Ultraviolet Vision and Avoidance of Power Lines in Birds and Mammals


The avoidance by mammals and ground-nesting birds of habitat up to several kilometers from high-voltage power lines is a major consequence of infrastructure development in remote areas, but the behavior is perplexing because suspended cables are neither an impenetrable physical barrier nor associated with human traffic (e.g., Vistnes & Nellemann 2008; Pruett et al. 2009; Degteva & Nellemann 2013). Moreover, avoidance may persist >3 decades after construction (Nellemann et al. 2003; Vistnes et al. 2004), suggesting behavioral reinforcement. Integration of new information on visual function with the characteristics of power line function provides compelling evidence that avoidance may be linked with the ability of animals to detect ultraviolet light (UV).

Ultraviolet discharges on power lines occur both as standing corona along cables and irregular flashes on insulators. The discharge spectrum (200–400 nm; Maruvada 2000) is below the normal lower limit of human vision, UV being attenuated by the human cornea and lens, but in birds, rodents, and reindeer/caribou (Rangifer tarandus) (hereafter reindeer) the cornea and lens are UV permissive. The former have specific UV sensitive opsins (Bowmaker 2008) and, hence, power line corona may be assumed visually salient in these. Reindeer have no specific UV opsin, but we obtained robust retinal responses to 330 nm mediated by other opsins (Hogg et al. 2011 and unpublished) and propose that corona flashes are both visually salient and a cause of this species avoiding power lines.

Recent demonstration of UV responses in reindeer retinae was based on electrophysiological corneal recordings (Hogg et al. 2011). These, however, are approximately 3 log units less sensitive than psychophysical measurements of visual perception (Ruseckaite et al. 2011). They demonstrate an ability to see UV discharge but are poor indicators of visual threshold and underestimate visual sensitivity. Furthermore, reindeer and some birds have a reflective surface directly behind the retinal photoreceptors (the tapetum lucidum) which ensures that light not captured as it passes through them is reflected back for a second pass, consequently, increasing retinal sensitivity in dark (i.e., very low light) environments (Johnson 1968). In reindeer, the winter adapted tapetum scatters light among photoreceptors rather than reflecting it which enhances photon capture and increases retinal sensitivity by approximately 3 log units at winter threshold (Stokkan et al. 2013).

Other factors increase the likelihood that reindeer see coronal discharges in the dark. First, retinal sensitivity is maximized in reindeer because their retinae are almost permanently dark adapted during the extended dusk of Arctic winters, and, given that the mammalian visual range is approximately 9 log units, fully dark adapted eyes are capable of responding to the stimulus of a single photon. Second, the reindeer eye is larger than the human eye and thus provides greater image magnification, and the pupil, which dilates to 21 mm compared with approximately 10 mm in humans, is likely to be permanently dilated in winter consequently increasing retinal sensitivity approximately 4-fold. Third, dilation exposes more of the peripheral retina that is sensitive to sudden changes in the visual environment.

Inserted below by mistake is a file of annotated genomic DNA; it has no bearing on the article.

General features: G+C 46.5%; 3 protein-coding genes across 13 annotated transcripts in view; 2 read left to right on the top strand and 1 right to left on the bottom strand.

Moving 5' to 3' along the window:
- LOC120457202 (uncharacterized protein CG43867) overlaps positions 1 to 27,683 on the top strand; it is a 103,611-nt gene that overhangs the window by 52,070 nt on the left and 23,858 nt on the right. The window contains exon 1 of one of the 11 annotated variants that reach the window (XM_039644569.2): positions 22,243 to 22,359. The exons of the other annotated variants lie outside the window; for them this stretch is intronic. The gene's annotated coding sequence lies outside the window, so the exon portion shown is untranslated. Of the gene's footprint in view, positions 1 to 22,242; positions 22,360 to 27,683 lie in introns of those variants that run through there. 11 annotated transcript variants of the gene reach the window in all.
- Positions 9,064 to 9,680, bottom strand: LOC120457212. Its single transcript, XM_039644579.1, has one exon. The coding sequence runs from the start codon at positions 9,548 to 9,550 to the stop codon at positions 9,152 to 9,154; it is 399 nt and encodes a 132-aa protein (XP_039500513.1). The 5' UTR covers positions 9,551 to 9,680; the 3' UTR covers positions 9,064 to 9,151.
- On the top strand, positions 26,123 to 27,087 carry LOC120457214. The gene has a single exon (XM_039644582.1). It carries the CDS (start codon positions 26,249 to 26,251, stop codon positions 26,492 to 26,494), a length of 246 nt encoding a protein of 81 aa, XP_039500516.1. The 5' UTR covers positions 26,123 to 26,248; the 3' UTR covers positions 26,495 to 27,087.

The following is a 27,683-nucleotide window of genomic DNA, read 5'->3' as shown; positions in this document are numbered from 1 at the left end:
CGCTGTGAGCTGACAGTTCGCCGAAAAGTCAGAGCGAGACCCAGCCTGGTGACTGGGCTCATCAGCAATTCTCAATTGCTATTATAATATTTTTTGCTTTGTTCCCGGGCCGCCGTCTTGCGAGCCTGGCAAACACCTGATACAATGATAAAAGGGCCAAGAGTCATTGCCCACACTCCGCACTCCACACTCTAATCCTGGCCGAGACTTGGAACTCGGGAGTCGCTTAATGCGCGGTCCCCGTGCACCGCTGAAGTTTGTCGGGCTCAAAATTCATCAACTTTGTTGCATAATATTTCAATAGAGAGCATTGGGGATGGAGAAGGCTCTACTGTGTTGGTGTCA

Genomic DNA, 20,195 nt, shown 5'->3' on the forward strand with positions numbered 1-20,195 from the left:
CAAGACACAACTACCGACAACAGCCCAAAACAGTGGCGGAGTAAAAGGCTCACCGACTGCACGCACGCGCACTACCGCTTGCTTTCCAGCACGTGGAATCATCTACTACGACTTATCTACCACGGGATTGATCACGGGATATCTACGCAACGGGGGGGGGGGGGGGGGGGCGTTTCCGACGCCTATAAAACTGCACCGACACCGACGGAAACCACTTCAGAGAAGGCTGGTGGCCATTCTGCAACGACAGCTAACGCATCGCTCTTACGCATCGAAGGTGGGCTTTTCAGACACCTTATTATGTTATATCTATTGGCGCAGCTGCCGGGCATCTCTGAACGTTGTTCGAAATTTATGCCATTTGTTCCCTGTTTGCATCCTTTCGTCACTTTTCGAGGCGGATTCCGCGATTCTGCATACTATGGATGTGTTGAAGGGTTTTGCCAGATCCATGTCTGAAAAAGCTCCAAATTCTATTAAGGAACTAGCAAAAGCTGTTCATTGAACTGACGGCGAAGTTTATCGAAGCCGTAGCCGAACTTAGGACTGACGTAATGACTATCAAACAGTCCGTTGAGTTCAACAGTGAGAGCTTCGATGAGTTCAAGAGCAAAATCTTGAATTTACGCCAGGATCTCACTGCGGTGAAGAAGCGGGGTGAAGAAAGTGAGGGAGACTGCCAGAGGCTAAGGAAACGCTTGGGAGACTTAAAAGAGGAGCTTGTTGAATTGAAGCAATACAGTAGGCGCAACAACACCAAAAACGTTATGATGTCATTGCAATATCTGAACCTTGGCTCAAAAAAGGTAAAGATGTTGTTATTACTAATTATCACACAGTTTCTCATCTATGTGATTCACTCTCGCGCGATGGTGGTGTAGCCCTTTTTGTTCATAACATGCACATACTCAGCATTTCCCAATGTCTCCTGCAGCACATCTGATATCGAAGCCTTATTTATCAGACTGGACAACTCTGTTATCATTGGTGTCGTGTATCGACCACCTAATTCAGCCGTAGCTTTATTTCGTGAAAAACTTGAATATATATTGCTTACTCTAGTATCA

The stimulus is also important. Ultraviolet discharge is both strongly (approximately 90%) reflected and scattered by snow. Hence, in a snowy landscape the corona is likely to appear brighter to animals responsive to UV than in conventional imaging which focuses on source discharge. Second, and crucially, the pattern of occurrence of corona flashes is temporally random, which is likely to impede habituation.

These observations constitute a strong argument that reindeer, like birds and rodents, may see corona UV. By extension, we suggest that in darkness these animals see power lines not as dim, passive structures but, rather, as lines of flickering light stretching across the terrain. This does not explain avoidance by daylight or when lines are not transmitting electricity—although, interestingly, electrically earthed cables are more hazardous to galliformes (which detect UV to 355 nm; Lind et al. 2014), perhaps precisely because without corona definition is lost (Bevanger & Brøseth 2001)—but it may be an example of classical conditioning in which the configuration of power lines is associated with events regarded as threatening.


This study was supported by Biotechnology and Biological Sciences Research Council, United Kingdom.